Last week I was in London (oh and a bit of Bristol). This week I worked from home at the beginning of the week and spent the end of the week working in our Bristol office. I think this was the first time in ages that I had actually spent three days in a row working out of the office. Well it was warm.
I spent some time this week organising and planning the Jisc Senior Education and Student Experience Group. This meant organising attendance at meetings, expanding the group, responding to queries, booking rooms and locations. Also rejigging and renaming the Jiscmail list for the group.
I am organising a cross-Jisc conversation to discuss and join up activity across Jisc in the intelligent and smart campus space. We have quite a few projects and ideas in this area.
The news is full of stories on the possibility of winter blackouts as the energy crisis continues to hit home. With the continuing prospect of restrictions in gas supplies across Europe, there is a strong chance with a extreme cold spell in the UK that there will be power rationing. This means that some parts of the UK will be dark. Students will face learning without light, power, heat or connectivity. How can you deliver high quality online learning without power or connectivity? So I wrote a blog post exploring this.
Also this from the Guardian: How would three-hour power cuts work if enacted in Great Britain?
People in England, Scotland and Wales are braced for the possibility of rolling power cuts this winter after a warning on Thursday from National Grid. The electricity and gas system operator has said households could face a series of three-hour power cuts…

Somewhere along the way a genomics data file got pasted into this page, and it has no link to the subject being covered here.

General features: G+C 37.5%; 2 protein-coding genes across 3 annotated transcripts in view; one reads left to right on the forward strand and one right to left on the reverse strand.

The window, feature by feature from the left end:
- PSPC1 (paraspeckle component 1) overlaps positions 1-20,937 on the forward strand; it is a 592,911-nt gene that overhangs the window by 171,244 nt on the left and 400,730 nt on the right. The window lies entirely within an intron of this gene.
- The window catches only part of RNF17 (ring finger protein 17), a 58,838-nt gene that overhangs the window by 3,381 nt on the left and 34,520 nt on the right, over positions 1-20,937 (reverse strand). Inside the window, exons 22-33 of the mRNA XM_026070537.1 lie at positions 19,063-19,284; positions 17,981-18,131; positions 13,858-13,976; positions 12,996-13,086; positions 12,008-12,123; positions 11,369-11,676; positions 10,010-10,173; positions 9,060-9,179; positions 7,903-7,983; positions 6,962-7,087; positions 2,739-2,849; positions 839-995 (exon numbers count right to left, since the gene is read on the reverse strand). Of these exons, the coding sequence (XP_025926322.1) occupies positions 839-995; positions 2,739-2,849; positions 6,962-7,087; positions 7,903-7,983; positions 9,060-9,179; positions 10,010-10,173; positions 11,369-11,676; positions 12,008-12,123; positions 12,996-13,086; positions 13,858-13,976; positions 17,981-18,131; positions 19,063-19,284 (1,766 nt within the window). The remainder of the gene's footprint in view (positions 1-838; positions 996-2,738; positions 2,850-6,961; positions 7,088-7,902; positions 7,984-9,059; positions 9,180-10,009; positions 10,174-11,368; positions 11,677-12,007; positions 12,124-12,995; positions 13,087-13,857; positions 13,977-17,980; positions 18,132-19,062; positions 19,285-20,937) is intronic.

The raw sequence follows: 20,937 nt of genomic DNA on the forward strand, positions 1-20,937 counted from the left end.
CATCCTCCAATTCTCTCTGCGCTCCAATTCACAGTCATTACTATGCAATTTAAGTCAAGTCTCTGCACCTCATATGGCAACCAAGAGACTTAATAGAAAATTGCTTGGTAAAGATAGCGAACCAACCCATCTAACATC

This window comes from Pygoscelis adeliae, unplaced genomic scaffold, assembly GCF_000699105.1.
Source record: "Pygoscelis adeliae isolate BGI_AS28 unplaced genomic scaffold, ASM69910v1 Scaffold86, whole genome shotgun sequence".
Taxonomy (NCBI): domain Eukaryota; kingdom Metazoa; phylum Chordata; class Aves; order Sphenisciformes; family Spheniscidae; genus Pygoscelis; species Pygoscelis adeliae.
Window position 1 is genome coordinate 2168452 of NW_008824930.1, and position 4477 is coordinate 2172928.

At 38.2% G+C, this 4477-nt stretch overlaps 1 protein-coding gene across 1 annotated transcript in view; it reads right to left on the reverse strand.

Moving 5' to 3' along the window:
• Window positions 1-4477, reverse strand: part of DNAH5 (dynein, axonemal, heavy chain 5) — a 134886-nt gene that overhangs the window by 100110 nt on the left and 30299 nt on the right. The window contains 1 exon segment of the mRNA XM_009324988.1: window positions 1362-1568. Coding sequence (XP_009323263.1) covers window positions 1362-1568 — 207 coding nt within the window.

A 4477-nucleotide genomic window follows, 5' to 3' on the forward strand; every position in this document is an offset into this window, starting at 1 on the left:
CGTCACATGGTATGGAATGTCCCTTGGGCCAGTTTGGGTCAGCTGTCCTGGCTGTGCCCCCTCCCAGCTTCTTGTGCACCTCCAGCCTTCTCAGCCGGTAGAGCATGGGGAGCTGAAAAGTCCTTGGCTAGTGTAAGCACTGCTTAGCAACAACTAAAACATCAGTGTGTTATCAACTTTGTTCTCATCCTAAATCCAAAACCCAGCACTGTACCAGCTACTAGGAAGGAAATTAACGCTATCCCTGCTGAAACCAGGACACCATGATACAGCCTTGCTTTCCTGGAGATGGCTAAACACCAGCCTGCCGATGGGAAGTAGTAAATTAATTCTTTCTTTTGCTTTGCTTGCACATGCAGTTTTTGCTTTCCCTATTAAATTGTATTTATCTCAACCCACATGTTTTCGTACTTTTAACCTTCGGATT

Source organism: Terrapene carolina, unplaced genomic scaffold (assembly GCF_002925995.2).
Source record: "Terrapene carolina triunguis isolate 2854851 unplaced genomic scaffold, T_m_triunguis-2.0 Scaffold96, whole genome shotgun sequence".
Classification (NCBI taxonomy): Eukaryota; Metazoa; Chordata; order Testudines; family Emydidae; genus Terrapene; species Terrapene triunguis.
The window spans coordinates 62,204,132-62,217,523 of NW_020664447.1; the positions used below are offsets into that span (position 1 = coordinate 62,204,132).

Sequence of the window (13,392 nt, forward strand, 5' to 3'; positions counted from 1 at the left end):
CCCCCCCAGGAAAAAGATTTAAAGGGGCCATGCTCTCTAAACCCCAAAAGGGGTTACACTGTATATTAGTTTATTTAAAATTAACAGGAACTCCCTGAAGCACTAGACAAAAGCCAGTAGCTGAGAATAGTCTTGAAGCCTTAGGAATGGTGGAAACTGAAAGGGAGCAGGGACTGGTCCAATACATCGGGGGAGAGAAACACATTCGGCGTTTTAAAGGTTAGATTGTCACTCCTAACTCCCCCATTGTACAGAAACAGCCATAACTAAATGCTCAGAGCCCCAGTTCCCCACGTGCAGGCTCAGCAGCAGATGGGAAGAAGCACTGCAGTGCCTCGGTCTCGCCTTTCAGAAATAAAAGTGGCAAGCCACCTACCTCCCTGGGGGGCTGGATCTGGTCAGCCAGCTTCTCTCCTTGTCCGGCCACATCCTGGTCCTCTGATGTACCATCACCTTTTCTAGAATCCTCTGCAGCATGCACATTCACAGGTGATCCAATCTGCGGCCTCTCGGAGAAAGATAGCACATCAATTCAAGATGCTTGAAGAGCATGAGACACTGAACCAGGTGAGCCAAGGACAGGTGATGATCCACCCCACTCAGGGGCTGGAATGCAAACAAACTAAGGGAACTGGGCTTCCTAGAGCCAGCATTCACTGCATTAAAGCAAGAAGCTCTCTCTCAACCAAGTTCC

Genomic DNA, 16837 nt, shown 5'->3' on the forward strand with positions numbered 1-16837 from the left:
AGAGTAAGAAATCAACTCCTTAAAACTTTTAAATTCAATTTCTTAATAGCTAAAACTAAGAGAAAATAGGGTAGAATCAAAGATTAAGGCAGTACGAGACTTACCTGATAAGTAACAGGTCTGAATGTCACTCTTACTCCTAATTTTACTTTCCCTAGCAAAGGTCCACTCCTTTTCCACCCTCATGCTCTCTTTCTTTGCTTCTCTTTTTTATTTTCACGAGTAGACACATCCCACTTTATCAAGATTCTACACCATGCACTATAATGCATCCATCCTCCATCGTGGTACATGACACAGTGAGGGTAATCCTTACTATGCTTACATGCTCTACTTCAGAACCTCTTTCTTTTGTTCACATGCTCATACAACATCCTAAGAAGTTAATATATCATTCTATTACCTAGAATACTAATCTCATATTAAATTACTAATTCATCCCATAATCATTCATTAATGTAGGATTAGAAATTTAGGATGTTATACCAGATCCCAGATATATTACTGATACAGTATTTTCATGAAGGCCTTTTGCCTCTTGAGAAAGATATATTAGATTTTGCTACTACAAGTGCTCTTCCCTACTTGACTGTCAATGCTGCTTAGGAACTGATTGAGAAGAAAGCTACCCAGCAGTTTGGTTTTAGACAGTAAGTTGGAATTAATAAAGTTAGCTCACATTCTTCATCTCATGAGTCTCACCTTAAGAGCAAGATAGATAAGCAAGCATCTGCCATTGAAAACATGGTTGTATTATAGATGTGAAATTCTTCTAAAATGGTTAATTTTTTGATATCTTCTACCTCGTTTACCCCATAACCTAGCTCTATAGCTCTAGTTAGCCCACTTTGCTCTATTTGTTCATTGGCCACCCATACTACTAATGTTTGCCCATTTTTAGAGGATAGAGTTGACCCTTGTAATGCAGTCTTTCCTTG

So I wrote up a follow-up post.
Wonkhe was reporting on the cost of living crisis.
The cost of living crisis will be worse than the impact of the pandemic for some students, a Welsh university Vice Chancellor has warned. Ben Calvert, vice chancellor at the University of South Wales, made the comment as he gave evidence at the opening of a Senedd committee inquiry into mental health in higher education. Calvert told the committee: “I actually think for some of our students that will be harder, particularly where we have got populations of students who are older.”
These concerns have been expressed by many universities at meetings I have attended. What could universities do, and what should universities do?
We potentially could see shifts in attendance patterns on campus by students, as they take advantage of the warm rooms and opportunities to charge devices away from their rented student homes.
This was an interesting read on Eighteen pitfalls to beware of in AI journalism.
We noticed that many articles tend to mislead in similar ways, so we analyzed over 50 articles about AI from major publications, from which we compiled 18 recurring pitfalls. We hope that being familiar with these will help you detect hype whenever you see it. We also hope this compilation of pitfalls will help journalists avoid them.
The first example was this analysis of an article on an AI EdTech product, The Machines Are Learning, and So Are the Students.
It features comments such as this one:
This sentence implies that AI is autonomously grading and optimizing coursework. However, it is only being used to assist teachers in a small part of grading: identifying the answer that a student wrote and checking if it matches the answer provided by the teacher.
I think that the article and analysis is not just useful for journalists, but anyone looking at AI in education (and beyond).
I have been thinking about the keynote I am delivering for Moving Target 2022 in Berlin in November. Planning a short video for the conference organisers social media for next week as well.
My top tweet this week was this one.
Is it just me, but weren't cars more brightly coloured in the 1980s?
This is York in 1985 and Bristol in 2022.
Today it all seems so grey… pic.twitter.com/xQcEjQ0ToB
— James Clay (@jamesclay) September 30, 2022